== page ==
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Thanks Matt and Jason for your quick and helpful replies. It's a bit late in the day to be tinkering right now but I think you've set me along the right track. I'll have a fiddle and see what I can come up with tmw and post if I have any further questions.

Oh and also I would like to mention how funny it is that only last week did I ask for your book to be put on my xmas wishlist and have a feeling it might be wrapped up somewhere in the house haha. If only I could find it there might not have been a need for this post after all.

Many thanks.

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Forgive me for this nooby question but could you explain the purpose of the immediate context to me. As I am at the very start of implementing DX into my winform editor I merely have this to change the window to red:

void Engine::Render()
{
float clearColor[] = {1.0f, 0, 0, 1.0f};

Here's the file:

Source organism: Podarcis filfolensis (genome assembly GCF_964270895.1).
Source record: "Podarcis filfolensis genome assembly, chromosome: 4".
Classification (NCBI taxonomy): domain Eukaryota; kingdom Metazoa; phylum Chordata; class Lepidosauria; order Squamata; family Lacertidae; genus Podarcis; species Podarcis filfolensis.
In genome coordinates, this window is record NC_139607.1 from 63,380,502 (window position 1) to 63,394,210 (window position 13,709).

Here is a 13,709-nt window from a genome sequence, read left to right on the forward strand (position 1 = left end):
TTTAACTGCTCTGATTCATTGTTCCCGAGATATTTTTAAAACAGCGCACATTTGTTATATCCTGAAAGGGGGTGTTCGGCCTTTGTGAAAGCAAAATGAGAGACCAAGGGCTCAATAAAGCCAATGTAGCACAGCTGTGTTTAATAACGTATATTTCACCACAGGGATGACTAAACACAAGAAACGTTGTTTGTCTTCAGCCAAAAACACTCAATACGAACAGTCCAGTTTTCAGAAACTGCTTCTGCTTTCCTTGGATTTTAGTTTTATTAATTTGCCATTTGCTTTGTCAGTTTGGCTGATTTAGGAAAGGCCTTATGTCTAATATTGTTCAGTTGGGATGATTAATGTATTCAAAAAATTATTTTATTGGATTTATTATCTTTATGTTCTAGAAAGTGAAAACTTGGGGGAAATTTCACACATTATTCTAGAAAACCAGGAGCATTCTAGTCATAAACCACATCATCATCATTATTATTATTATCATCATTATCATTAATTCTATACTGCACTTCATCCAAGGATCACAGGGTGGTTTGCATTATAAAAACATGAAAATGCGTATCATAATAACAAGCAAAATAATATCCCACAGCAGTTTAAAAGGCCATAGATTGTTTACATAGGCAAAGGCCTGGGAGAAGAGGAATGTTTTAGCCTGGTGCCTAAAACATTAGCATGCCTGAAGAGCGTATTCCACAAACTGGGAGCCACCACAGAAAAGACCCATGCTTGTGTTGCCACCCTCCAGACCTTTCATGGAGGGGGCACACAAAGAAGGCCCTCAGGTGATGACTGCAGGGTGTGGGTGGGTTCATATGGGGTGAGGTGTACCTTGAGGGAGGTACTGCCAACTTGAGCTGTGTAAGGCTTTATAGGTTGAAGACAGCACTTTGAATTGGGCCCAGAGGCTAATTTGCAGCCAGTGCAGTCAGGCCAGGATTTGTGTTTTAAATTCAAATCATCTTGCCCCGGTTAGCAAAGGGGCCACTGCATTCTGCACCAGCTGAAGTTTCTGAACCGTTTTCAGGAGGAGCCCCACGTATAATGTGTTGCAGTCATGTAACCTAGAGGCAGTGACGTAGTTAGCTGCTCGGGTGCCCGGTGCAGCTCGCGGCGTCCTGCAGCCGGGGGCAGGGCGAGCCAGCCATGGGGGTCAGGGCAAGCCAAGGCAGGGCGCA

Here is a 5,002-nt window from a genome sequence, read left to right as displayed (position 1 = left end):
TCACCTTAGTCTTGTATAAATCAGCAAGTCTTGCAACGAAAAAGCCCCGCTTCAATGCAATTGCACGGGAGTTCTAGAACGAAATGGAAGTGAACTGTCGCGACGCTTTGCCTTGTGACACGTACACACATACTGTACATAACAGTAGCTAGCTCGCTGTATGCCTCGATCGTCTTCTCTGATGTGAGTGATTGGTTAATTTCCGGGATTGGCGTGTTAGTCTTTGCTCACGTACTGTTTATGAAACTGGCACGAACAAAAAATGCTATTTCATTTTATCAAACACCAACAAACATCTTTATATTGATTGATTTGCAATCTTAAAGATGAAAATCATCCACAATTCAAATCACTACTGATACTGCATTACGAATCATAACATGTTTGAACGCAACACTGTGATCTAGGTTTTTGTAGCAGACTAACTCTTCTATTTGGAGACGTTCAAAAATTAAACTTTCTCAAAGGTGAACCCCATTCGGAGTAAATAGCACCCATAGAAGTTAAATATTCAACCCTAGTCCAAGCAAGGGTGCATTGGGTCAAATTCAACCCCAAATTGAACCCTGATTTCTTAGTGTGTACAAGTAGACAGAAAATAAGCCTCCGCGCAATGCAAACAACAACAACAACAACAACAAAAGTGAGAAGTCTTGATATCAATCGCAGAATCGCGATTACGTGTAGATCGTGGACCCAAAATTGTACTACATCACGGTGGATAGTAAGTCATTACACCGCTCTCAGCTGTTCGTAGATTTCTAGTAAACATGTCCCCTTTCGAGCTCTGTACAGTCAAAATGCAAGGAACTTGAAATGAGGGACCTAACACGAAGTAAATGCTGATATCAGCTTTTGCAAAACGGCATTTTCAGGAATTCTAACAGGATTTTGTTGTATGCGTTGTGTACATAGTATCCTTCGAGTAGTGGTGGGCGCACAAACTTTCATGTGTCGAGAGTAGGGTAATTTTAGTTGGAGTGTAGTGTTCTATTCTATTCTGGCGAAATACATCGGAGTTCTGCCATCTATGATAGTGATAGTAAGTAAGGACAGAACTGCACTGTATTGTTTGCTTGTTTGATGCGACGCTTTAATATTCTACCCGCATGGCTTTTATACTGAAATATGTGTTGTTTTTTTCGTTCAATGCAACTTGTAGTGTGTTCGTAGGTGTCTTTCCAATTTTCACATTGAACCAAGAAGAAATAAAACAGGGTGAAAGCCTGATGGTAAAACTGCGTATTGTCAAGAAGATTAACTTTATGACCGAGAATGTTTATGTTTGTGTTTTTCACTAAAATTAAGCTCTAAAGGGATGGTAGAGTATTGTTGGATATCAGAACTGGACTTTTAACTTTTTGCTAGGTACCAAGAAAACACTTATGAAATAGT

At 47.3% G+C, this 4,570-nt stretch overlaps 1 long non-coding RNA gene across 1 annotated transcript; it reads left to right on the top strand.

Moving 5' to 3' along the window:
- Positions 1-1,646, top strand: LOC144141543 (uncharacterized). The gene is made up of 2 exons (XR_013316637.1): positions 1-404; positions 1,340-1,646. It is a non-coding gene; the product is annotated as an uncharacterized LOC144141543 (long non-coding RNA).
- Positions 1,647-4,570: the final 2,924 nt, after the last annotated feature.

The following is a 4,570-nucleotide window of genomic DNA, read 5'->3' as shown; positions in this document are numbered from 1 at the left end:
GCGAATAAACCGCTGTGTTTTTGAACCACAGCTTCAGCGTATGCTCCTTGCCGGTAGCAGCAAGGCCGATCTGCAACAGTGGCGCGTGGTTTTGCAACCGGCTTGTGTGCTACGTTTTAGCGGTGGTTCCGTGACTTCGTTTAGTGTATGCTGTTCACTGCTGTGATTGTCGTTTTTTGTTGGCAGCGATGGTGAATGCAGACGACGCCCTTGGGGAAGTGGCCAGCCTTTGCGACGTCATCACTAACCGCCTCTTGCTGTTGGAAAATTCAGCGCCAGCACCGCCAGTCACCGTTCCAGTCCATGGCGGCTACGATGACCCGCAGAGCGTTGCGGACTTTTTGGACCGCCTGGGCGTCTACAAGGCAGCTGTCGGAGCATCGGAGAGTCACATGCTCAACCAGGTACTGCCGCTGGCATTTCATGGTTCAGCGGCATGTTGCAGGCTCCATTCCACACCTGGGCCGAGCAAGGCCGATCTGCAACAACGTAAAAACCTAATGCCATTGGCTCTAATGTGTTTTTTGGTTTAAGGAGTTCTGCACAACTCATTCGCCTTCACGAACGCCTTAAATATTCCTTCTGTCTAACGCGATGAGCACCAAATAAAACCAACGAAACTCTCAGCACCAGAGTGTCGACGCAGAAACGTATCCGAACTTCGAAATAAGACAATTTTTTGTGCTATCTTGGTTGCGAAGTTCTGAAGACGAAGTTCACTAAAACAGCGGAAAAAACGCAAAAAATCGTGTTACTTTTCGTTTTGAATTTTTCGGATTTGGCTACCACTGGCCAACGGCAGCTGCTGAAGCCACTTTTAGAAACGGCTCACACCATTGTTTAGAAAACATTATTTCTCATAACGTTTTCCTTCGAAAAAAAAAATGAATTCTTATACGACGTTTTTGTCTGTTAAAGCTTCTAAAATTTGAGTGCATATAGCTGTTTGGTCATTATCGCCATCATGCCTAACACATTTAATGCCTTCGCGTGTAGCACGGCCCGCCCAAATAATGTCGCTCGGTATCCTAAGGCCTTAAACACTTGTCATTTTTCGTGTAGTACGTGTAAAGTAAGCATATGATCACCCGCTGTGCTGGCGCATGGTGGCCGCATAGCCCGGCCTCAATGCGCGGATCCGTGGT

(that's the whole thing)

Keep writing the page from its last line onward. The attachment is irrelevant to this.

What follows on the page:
_ImmediateContext->ClearRenderTargetView(_RtvBackbuffer, clearColor);
_SwapChain->Present(0, 0);
}


Am I correct in thinking I only need the one immediate context and if I wanted to render to two windows and different colours it would be as such:

void Engine::Render()
{
float clearColor[] = {1.0f, 0, 0, 1.0f};
_ImmediateContext->ClearRenderTargetView(_RtvBackbuffer[0], clearColor);
_SwapChain[0]->Present(0, 0);

clearColor[] = {0, 1.0f, 0, 1.0f};
_ImmediateContext->ClearRenderTargetView(_RtvBackbuffer[1], clearColor);
_SwapChain[1]->Present(0, 0);
}


Finally, and I'm getting ahead of myself here, but when I come to rendering models/simple triangles with vertex buffers; what is it that I need to alter to render in wireframe mode? As I understand it, its a rasterizer state that can be set on the device...but surely that would make all render targets draw in wireframe when I only want a certain window. I take it I set wireframe setting in a shader and render that swapchain rendertargetview separately with that shader?